17β-Hydroxysteroid dehydrogenase deficiency

From WikiMD's Food, Medicine & Wellness Encyclopedia

17β-Hydroxysteroid dehydrogenase deficiency (17β-HSD deficiency) is a rare genetic disorder affecting steroid metabolism, specifically the biosynthesis of estrogens and androgens. This condition is part of a group of disorders known as congenital adrenal hyperplasia (CAH), which involves the adrenal glands' inability to produce certain hormones properly.

Overview[edit | edit source]

17β-Hydroxysteroid dehydrogenase (17β-HSD) is an enzyme crucial for the conversion of androstenedione (a weak androgen) to testosterone (a more potent androgen), and estrone to estradiol (a more potent estrogen). Deficiency in this enzyme leads to an imbalance in the levels of androgens and estrogens, affecting sexual development and fertility.

Causes[edit | edit source]

17β-HSD deficiency is caused by mutations in the HSD17B3 gene, which provides instructions for making the enzyme. This condition is inherited in an autosomal recessive pattern, meaning both copies of the gene in each cell have mutations. The parents of an individual with an autosomal recessive condition each carry one copy of the mutated gene, but they typically do not show signs and symptoms of the condition.

Symptoms[edit | edit source]

The symptoms of 17β-HSD deficiency can vary widely among affected individuals. In genetic males (individuals with one X and one Y chromosome), symptoms can include ambiguous genitalia at birth, micropenis, and undescended testes. Affected individuals may also have a female-typical appearance, including a more developed breast tissue and a lack of facial hair. In genetic females (individuals with two X chromosomes), symptoms are often less apparent and may include a delayed or absent menstrual cycle and reduced fertility.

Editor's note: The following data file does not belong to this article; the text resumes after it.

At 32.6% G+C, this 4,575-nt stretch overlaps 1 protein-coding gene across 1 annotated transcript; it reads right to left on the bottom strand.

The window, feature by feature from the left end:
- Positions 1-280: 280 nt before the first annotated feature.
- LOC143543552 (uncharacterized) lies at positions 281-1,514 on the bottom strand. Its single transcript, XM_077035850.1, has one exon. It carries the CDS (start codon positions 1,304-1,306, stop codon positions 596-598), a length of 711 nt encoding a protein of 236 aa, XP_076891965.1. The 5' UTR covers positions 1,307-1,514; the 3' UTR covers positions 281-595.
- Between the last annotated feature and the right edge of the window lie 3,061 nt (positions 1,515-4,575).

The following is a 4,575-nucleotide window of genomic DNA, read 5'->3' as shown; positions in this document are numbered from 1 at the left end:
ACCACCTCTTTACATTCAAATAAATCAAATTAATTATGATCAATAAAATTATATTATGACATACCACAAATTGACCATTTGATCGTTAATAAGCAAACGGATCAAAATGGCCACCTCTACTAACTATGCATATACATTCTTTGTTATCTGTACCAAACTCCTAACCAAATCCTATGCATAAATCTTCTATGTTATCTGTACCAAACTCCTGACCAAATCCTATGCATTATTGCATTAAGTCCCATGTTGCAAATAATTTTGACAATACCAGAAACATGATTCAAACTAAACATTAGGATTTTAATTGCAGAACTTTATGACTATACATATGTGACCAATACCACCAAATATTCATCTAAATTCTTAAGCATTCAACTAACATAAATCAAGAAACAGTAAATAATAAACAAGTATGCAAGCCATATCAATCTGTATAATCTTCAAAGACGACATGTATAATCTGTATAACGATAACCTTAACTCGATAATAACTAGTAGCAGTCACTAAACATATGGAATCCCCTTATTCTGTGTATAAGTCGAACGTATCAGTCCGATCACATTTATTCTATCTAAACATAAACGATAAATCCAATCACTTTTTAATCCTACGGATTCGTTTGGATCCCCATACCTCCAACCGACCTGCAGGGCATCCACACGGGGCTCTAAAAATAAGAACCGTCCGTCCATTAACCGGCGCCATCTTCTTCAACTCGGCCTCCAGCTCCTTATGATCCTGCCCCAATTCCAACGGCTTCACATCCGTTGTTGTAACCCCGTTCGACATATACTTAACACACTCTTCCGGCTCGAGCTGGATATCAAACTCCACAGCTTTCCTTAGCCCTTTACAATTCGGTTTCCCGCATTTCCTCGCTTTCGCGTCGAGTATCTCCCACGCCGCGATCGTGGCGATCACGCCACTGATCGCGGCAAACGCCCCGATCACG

Diagnosis[edit | edit source]

Diagnosis of 17β-HSD deficiency involves a combination of physical examination, hormone level testing, and genetic testing. Hormone tests measure levels of androgens, estrogens, and other related hormones in the blood or urine. Genetic testing can confirm a diagnosis by identifying mutations in the HSD17B3 gene.

Treatment[edit | edit source]

Treatment for 17β-HSD deficiency focuses on addressing the symptoms and may include hormone replacement therapy to correct hormone imbalances. For individuals with ambiguous genitalia or other physical abnormalities, surgical options may be considered. Psychological support is also important for affected individuals and their families to address any issues related to gender identity and sexual development.

Prognosis[edit | edit source]

With appropriate medical and psychological support, individuals with 17β-HSD deficiency can lead healthy lives. Fertility may be affected, but treatments are available to assist those who wish to have children.


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Contributors: Prab R. Tumpati, MD